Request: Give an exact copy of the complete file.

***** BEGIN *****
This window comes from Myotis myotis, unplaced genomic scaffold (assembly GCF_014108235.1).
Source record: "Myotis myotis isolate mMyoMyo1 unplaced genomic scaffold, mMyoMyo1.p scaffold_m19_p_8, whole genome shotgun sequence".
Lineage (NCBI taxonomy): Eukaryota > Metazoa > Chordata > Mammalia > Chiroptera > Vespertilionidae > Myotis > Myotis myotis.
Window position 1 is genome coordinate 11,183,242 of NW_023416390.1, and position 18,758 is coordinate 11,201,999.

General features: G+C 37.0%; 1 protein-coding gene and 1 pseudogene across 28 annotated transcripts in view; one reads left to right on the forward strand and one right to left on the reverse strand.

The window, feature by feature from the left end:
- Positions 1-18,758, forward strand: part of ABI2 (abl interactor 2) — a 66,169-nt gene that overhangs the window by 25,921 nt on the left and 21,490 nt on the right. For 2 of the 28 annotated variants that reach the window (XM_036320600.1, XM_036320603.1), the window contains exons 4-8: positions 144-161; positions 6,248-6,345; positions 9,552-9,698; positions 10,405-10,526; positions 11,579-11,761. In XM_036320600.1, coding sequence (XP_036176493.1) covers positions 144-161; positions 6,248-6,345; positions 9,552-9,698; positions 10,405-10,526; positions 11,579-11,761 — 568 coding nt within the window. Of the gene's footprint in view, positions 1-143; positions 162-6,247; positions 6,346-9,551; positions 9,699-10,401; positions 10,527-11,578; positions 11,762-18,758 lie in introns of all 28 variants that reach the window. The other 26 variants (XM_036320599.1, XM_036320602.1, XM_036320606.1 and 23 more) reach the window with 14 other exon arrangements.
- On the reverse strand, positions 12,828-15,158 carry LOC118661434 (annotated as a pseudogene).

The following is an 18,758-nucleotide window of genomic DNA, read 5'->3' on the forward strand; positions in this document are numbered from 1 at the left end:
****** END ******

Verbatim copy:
This window comes from Myotis myotis, unplaced genomic scaffold (assembly GCF_014108235.1).
Source record: "Myotis myotis isolate mMyoMyo1 unplaced genomic scaffold, mMyoMyo1.p scaffold_m19_p_8, whole genome shotgun sequence".
Lineage (NCBI taxonomy): Eukaryota > Metazoa > Chordata > Mammalia > Chiroptera > Vespertilionidae > Myotis > Myotis myotis.
Window position 1 is genome coordinate 11,183,242 of NW_023416390.1, and position 18,758 is coordinate 11,201,999.

General features: G+C 37.0%; 1 protein-coding gene and 1 pseudogene across 28 annotated transcripts in view; one reads left to right on the forward strand and one right to left on the reverse strand.

The window, feature by feature from the left end:
- Positions 1-18,758, forward strand: part of ABI2 (abl interactor 2) — a 66,169-nt gene that overhangs the window by 25,921 nt on the left and 21,490 nt on the right. For 2 of the 28 annotated variants that reach the window (XM_036320600.1, XM_036320603.1), the window contains exons 4-8: positions 144-161; positions 6,248-6,345; positions 9,552-9,698; positions 10,405-10,526; positions 11,579-11,761. In XM_036320600.1, coding sequence (XP_036176493.1) covers positions 144-161; positions 6,248-6,345; positions 9,552-9,698; positions 10,405-10,526; positions 11,579-11,761 — 568 coding nt within the window. Of the gene's footprint in view, positions 1-143; positions 162-6,247; positions 6,346-9,551; positions 9,699-10,401; positions 10,527-11,578; positions 11,762-18,758 lie in introns of all 28 variants that reach the window. The other 26 variants (XM_036320599.1, XM_036320602.1, XM_036320606.1 and 23 more) reach the window with 14 other exon arrangements.
- On the reverse strand, positions 12,828-15,158 carry LOC118661434 (annotated as a pseudogene).

The following is an 18,758-nucleotide window of genomic DNA, read 5'->3' on the forward strand; positions in this document are numbered from 1 at the left end: